‘Untapped’ endowments may boost Shariah funds

DUBAI - Managers of Islamic endowments with $105 billion in assets are seeking to diversify out of bank deposits, providing Shariah-compliant funds with the chance to capture new business, Ernst & Young LLP says.

By Dana El Baltaji And Camilla Hall (Bloomberg)

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Published: Tue 16 Nov 2010, 10:59 PM

Last updated: Mon 6 Apr 2015, 11:26 AM

These “largely untapped” endowments, or awqaf, have as much as $40 billion of cash parked at commercial banks, Ashar Nazim, Manama-based executive director and head of Islamic financial services for Ernst & Young, Bahrain, said in a telephone interview. Awaqf typically consists of cash or assets, including land and buildings, donated by individuals or institutions for charitable and religious purposes.

“Over the next 18 months, the Islamic endowment segment could prove to be a major stimulus for growth in the Islamic funds industry,” Nazim said. “They realise that they cannot manage it on their own and they need to involve the formal financial industry.”

Assets held by Islamic funds have stagnated at around $52 billion since 2008, according to Ernst & Young in its Islamic Funds & Investment Report published in May. The combined wealth of the Middle East’s more than 400,000 millionaires grew 5.1 per cent in 2009 to $1.5 trillion, Cap Gemini SA and Bank of America Corp’s Merrill Lynch unit said in June.

Islamic endowment institutions should diversify their real estate holdings into government sukuk and other products, Nida Raza, senior vice president of capital markets at Bahrain’s Unicorn Investment Bank BSC, said in telephone interview from Manama.

Property slump

Real-estate prices have tumbled more than 50 per cent since their 2008 peak in Dubai and 30 per cent in neighboring Abu Dhabi as banks tightened mortgage lending and speculators fled the market. Property is used as collateral for Shariah-compliant bonds, which are backed by assets and pay a share of profit instead of interest.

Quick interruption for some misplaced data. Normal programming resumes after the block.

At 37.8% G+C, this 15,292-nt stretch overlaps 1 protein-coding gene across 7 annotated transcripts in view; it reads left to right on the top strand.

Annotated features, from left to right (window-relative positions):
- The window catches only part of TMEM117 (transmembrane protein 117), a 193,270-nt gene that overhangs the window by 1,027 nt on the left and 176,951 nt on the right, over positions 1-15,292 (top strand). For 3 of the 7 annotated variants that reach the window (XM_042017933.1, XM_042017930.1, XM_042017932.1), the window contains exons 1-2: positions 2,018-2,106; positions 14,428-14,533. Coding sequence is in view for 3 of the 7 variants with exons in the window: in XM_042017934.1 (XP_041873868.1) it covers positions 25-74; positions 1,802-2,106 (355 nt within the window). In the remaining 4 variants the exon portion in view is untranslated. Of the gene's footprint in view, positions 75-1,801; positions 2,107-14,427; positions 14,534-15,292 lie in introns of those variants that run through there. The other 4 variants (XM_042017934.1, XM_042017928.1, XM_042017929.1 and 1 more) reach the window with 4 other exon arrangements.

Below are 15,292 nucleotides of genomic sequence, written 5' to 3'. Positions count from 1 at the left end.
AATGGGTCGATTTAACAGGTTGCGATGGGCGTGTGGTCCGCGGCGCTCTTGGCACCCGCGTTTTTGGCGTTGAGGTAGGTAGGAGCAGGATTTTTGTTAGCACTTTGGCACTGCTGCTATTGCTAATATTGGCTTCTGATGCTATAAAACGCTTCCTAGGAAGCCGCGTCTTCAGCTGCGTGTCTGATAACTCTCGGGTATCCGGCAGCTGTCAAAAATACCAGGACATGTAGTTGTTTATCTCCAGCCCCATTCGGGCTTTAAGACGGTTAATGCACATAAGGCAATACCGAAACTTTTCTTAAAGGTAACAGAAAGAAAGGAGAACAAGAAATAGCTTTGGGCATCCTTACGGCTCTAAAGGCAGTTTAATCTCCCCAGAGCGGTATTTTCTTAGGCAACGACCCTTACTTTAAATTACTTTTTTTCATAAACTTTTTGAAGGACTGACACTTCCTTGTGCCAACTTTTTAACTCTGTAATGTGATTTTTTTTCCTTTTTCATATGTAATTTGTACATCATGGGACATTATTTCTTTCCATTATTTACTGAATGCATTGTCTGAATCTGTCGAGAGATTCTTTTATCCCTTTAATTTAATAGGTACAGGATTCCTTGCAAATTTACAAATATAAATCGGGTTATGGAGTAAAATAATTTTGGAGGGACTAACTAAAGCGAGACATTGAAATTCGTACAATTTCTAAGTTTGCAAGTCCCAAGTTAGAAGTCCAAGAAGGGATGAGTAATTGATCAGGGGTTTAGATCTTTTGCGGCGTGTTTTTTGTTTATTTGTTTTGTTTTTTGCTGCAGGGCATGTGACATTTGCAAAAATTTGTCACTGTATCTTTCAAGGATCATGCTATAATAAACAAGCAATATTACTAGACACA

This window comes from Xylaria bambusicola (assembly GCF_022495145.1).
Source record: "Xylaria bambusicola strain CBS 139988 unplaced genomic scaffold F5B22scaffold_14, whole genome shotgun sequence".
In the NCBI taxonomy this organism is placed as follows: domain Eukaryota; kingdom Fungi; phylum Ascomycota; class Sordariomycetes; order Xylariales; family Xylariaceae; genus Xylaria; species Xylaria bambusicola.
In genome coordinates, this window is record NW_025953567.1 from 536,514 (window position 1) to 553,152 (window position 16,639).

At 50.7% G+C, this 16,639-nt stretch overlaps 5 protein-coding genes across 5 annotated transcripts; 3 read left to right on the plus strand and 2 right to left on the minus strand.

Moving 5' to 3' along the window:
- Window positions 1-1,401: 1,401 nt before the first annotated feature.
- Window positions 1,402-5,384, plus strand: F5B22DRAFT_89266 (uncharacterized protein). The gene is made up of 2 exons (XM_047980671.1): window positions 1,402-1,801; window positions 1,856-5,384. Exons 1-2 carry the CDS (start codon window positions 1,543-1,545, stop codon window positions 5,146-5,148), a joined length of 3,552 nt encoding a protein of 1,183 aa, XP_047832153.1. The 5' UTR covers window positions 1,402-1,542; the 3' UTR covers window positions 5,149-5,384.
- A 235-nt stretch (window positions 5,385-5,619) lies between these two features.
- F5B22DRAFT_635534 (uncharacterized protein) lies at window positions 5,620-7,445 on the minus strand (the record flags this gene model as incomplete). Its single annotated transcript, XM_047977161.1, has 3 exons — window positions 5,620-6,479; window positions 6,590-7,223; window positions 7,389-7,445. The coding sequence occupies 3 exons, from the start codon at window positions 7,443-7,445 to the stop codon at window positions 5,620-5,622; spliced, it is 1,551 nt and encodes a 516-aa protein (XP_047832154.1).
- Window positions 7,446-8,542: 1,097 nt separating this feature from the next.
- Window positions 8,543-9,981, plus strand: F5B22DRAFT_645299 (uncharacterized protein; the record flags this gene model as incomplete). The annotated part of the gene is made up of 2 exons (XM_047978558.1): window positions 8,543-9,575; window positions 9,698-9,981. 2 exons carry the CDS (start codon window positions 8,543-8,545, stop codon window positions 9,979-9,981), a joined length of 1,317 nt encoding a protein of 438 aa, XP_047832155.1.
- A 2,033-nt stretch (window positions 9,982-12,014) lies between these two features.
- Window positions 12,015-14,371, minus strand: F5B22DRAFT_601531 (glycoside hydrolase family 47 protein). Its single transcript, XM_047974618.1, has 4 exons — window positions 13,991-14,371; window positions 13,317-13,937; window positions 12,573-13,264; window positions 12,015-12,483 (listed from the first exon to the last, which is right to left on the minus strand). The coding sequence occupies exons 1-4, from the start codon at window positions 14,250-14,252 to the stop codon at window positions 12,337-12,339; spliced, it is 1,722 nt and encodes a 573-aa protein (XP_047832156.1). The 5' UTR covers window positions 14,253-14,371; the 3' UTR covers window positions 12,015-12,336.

“The demise of real estate in the global market has woken a lot of people up,” Raza said. “For the awqaf, a long-term investment meant real estate, but as more and more products are realised in the Gulf region, more longer-dated sukuk and sukuk funds, you’ll start seeing the diversification from the endowment fund perspective.”

Global sales of Islamic bonds fell 29 per cent to $13.7 billion this year from the same period in 2009, according to data compiled by Bloomberg. Shariah-compliant bonds returned 12 per cent this year, according to the HSBC/Nasdaq Dubai US Dollar Sukuk Index, compared with a 15.5 per cent gain in developing markets, JPMorgan Chase & Co’s EMBI Global Diversified Index shows.

As much as 80 per cent of assets owned by Islamic endowments are donated real estate, Ernst & Young’s Nazim said. Islamic mutual funds account for 5.5 per cent of the estimated $939 billion Shariah-compliant industry, according to the company’s May report.

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